We tested the view exluding folders and all the files returned matched the filter criteria. The same results were demonstrated from a SharGate report of the same nature. The report of all files over 7 years old brought back folders over 7 years old, but they also contained files that were newer.
At present, we are not entirely sure as to why these filters are not able to drill down past a top-level folder. It appears to be difficult to specify via view settings to only show files within folders, including the folder itself that matches the criteria.
We have decided to omitt folders from our reports and views going forward and to solely focus on files as this is the most reliable way we can delete files.
Bonus: for those of you with ShareGate, heres an example of my report we created to bring back all files over 7 years old, excluding folders. I ran this report across the entire intranet application over a weekend and it worked a treat 🙂
(This post was written using a SharePoint 2010 environment)
So you’ve got a SharePoint site, it all looks good (well, as good as it can!) but you notice that the Publish tab isn’t available in the ribbon.
First things first you check the site settings to see if SharePoint Server Publishing is turned on.
If you get to this point and your still no further forward it’s likely that your site wasn’t set up as a publishing site, but if you follow the steps below and your pages will be able to be published in no time.
Open the site in question, then go to Site Actions > View All Site Content
Open the SitePages library
Under Library Tools > Library, select Library Settings
Under General Settings > Versioning Settings, turn on Create major and minor (draft) versions > press OK
Go back to the original page, you will now see the publishing tab has appeared!
Drag and drop to re-order the left-hand site navigation
You can now re-arrange the order of your site navigation elements with a nice, user friendly drag and drop gesture. This removes the multiple clicks involved in he ellipsis, move up or down options of old. This new gesture also works for dragging/dropping into a sub-navigation location.
Bulk check in/out
This one I’ve been waiting for awhile for! You will soon be able to check in/out multiple files at the same time form the modern ribbon in a document library.
File signals or status icons are being added into SharePoint to add visual clues regarding the status of a file, such as check-out status, sharing, DLP blocks or missing metadata. This applies to modern lists and libraries.
A revamp of an old favorite, column totals and subtotals are coming to modern lists and libraries. These totals and subtotals are displayed in the footer. This is a welcome change from the old total count in classic views!
Add columns between columns and drag and drop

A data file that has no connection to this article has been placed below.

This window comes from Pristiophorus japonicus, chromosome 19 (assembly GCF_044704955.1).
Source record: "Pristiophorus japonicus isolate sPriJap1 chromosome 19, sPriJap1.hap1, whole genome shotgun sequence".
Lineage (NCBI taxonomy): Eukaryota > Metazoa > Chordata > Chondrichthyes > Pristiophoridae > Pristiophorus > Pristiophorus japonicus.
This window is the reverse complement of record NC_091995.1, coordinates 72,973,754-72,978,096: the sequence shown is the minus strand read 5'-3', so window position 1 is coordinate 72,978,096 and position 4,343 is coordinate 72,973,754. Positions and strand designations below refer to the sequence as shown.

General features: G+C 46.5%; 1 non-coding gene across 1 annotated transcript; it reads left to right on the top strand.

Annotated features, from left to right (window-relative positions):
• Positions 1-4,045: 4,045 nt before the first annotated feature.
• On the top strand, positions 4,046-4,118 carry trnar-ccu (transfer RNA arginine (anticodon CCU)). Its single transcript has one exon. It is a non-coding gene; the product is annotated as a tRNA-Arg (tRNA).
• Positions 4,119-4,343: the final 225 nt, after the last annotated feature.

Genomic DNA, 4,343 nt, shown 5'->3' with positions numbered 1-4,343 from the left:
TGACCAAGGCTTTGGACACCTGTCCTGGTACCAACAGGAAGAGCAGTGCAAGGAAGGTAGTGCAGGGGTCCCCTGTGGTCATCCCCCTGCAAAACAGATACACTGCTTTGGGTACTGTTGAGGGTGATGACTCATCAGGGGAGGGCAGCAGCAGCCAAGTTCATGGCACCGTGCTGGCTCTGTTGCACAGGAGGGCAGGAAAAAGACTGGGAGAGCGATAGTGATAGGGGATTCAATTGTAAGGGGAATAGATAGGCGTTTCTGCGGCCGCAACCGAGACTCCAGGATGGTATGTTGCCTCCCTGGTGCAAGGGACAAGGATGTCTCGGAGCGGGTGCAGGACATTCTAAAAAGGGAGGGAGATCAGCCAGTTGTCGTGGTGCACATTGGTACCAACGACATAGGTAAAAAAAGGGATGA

You can now insert new columns in place between existing in and modern list or library view, plus move a column around by simply dragging the header to a new location in the view.
Smarter file hover cards
The file hover card gives you a sneak peek into your most important files. Now, as soon as your hover over a file you will be able to see important stats like number of views, who’s viewed and who’s modified. This functionality is now being extended to almost all file types.
This new experience will also appear for files listed in your Shared by Me view.
Microsoft Authenticator allows you to receive security notifications for important events on your personal Microsoft Account. When you receive a notification, you can quickly view your account activity to take action if needed.
Microsoft Authenticator can be used to add two-step verification for added security if needed. It supports fingerprint, face ID or PIN authentication.
I was recently updating a view in a SharePoint List, the view was set up to use metadata fields to sort and group the content…lovely stuff. What I was required to do was to implement a choice field with a numerical order within it (i.e. 1. First step, 2. Second step, 3. Third step).
With sort order in List/Library views, it works with either alphabetical or numerical options ascending or descending. What I found was with choice fields operating as the number order, once you hit 10 the numbering system went out the window!
What you end up with is something like this:
1) First choice
11) Eleventh choice
12) Twelfth choice
2) Second choice
3) Third choice
and so on…
By default, SharePoint interperates the choice field as alphabetical so the way I got around this was to just use:
This gets around any issues with numerical values over 10 or having to create lookup lists or anything else 🙂
Explorer view in classic SharePoint sites has been a widely used bypass for users actually interacting with SharePoint libraries for a number of years.
Now in some cases that’s for good reason, from being able to upload multiple files easily in older versions of SharePoint to a familiar navigation of nested folder structure.
With modern SharePoint libraries, the old school ribbon has gone the way of the dodo…and so it seemed had open with explorer.
But fear not! If you still use IE you can still use the trusty open with explorer
How to open with explorer
Go to the library that you wish to open with explorer
On the right-hand side, press the drop-down icon next to all documents
Press View in File Explorer
Some weird stuff will then happen, where a classic 2013 version of your SharePoint site/library will open in a new tab and for me I got a message at the bottom of the browser window to allow popups from Microsoft then got another, more serious popup like this (multiple times):
I pressed allow to all of these then voila! we have file explorer!
File explorer only works for Internet Explorer, I tested in IE11 and it categorically doesn’t work in Firefox, Chrome, Edge or Edge Dev (beta).